Big Do’s 

Municipal government actions

Examples include encouraging and working with our Councillors to think strategically and regionally. Help them find ways to establish new by-laws or enforce existing by-laws to support real climate action. Examples: Support their efforts to extend the REM, build support amongst the population for relaxation of lawn-cutting rules and installation of vegetable gardens and wild spaces, or encourage the installation of electric vehicle charging stations and in public locations (e.g. town hall, IGA) and electrified public transport

Community-led projects or initiatives

Broad community projects include establishing and supporting education and awareness programs and programs that empower the community to work together. Examples: a network of community gardens and a local social-enterprise composting initiative, a rewilding project where local landowners and community groups work together to collect and distribute native tree/shrub seeds on  degraded lands and a program to share knowledge about how to eat, preserve and ferment local produce. Importantly most tables recognized that a regional effort would be better – one where neighbouring communities pool resources and work together to create even greater climate and social impact.

So, what’s next? Here’s some ideas…

Our hope now is that you are able to take these ideas and start doing, with courage and dedication (if you are not already!), all the Little Do’s you possibly can and also connect with others in working toward accomplishing the Big Do’s. Connect with your facilitators and others from your group or start an initiative yourself!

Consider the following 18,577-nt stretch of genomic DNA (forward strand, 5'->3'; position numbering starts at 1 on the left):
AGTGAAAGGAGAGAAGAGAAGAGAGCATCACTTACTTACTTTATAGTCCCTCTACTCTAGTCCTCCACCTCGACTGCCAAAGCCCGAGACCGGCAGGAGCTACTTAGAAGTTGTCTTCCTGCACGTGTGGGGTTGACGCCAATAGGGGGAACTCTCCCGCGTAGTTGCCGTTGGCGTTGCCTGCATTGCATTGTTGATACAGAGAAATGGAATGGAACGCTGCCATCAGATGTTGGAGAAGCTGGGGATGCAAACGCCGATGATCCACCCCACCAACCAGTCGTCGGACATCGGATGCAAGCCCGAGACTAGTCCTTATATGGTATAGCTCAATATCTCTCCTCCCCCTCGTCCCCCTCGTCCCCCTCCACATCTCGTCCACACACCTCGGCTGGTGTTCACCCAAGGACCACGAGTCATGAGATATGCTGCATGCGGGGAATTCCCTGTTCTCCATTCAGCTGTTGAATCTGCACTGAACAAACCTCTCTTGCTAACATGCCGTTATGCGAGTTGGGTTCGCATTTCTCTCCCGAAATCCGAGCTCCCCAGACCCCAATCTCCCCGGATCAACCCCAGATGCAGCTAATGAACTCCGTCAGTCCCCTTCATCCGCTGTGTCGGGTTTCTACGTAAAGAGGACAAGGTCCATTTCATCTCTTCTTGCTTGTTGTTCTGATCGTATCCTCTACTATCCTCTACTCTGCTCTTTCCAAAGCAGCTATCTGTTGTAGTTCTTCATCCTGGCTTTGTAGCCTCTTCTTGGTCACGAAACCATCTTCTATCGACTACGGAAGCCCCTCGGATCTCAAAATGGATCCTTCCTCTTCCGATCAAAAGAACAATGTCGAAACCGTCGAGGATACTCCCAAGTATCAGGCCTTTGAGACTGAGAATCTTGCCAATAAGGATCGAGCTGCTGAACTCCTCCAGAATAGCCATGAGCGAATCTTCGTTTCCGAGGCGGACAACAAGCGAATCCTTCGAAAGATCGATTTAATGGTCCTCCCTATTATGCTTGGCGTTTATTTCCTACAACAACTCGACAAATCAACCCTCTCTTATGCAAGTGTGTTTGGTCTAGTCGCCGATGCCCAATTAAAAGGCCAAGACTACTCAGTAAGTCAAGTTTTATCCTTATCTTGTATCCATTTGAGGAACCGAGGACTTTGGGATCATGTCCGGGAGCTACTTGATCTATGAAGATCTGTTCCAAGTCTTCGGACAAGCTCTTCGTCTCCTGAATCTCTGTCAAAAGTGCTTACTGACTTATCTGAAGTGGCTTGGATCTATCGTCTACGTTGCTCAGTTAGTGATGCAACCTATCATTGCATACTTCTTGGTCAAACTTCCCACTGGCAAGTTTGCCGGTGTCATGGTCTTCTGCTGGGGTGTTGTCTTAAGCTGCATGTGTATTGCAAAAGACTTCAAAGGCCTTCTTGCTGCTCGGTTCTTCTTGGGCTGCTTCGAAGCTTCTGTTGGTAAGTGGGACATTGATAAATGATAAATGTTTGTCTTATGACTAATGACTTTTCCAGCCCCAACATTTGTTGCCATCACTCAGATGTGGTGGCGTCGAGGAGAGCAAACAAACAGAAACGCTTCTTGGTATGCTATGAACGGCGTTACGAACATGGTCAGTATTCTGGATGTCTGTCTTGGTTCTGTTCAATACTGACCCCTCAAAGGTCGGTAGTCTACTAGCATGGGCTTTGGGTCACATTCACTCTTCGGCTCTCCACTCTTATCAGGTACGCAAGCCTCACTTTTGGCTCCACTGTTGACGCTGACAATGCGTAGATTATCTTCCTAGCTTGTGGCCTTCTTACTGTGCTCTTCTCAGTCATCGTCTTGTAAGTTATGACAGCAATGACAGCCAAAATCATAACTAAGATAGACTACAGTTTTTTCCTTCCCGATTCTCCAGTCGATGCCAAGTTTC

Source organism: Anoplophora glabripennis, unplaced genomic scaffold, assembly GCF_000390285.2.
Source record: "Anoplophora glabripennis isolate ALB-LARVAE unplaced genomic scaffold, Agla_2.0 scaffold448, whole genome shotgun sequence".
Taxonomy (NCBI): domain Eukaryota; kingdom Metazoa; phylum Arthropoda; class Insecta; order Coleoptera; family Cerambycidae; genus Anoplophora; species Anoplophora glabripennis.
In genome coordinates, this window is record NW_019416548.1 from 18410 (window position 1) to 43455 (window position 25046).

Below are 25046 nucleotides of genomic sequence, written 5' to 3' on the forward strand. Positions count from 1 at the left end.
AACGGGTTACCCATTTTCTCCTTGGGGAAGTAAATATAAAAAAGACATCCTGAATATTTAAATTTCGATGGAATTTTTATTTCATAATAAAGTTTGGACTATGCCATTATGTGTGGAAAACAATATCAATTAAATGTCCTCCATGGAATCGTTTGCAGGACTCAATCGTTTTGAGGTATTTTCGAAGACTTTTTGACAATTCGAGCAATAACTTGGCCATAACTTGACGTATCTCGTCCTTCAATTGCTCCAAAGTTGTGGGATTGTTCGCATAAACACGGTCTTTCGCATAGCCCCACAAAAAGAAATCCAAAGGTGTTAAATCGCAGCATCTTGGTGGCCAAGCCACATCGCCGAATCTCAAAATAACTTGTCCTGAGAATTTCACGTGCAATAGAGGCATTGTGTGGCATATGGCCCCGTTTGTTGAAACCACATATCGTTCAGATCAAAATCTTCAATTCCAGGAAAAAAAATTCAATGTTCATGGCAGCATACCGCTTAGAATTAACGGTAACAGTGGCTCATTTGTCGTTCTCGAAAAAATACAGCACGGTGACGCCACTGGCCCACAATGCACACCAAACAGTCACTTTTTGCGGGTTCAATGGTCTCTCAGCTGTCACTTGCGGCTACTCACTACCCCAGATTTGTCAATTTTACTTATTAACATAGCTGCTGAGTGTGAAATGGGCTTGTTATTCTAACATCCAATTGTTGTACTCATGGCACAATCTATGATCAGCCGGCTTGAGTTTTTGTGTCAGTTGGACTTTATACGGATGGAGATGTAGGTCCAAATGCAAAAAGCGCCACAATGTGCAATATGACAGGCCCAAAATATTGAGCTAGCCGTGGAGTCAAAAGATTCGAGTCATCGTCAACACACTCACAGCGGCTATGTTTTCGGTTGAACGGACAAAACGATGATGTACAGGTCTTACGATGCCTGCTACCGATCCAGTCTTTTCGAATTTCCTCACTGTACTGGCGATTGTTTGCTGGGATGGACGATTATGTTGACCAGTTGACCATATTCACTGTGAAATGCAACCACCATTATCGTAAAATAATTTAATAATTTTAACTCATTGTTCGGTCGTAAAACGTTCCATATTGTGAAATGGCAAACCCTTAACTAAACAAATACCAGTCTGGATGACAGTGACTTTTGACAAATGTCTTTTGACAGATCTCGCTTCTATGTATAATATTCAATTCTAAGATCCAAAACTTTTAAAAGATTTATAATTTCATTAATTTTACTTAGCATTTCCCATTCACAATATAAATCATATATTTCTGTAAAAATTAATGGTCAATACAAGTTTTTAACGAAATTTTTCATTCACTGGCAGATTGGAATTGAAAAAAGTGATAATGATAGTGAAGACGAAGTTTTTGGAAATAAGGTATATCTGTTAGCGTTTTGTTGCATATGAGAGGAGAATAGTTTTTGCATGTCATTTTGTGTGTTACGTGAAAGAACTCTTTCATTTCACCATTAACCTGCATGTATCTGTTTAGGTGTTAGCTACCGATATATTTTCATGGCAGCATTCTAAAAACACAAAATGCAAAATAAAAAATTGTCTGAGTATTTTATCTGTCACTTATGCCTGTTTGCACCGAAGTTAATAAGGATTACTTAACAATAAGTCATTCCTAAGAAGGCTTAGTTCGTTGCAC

The roundtable discussions highlighted the need for us all to engage with our local governments in whatever way we can. The MRC Vaudreuil-Soulanges (Mayors of each municipality in the MRC) adopted a Regional Climate Action Plan on the 30th October 2019. Each municipality in the MRC (including Hudson and Saint- Lazare) will now be required to develop their own Climate Action Plan in line with the Regional Plan. This represents an opportunity for us all to get involved and participate in any new consultations and discussions – if there are none planned you could always organize your own.

Over the next few months, Dr Short will likely give more presentations/workshops similar to the one you attended. If you know someone in another town nearby who is interested in hosting an event let us know.

We propose that the ideas for individual and community actions you came up with be used to inform the discussion of a larger Community Climate Action Summit (multiple speakers, full day event) to be held in Hudson in early 2020.

Community dinners anyone? We propose to start up a monthly pot-luck style community dinner to come together, share local foods, ideas and ways to get stuff done – and have some fun. If you want to be involved or let us know. First dinner tentative – late November.

Contact Robyn (Hudson Food Collective), Briony (Nature Hudson) or Debbie at Robyn Rees – ; Debbie Reynolds –; Dr. Briony Lalor –

Sincere thanks to Dr Heather Short, Saint-Lazare District 1 Councillor Geneviève Lachance, Debbie Reynolds (for organizing!), our generous facilitators for your time and everyone who came out to participate….let’s get it done…Onwards!


SOLUTIONSFacilitator: JJ Corker (
Reduce lawn mowing and keep grass as long as possible. Allow for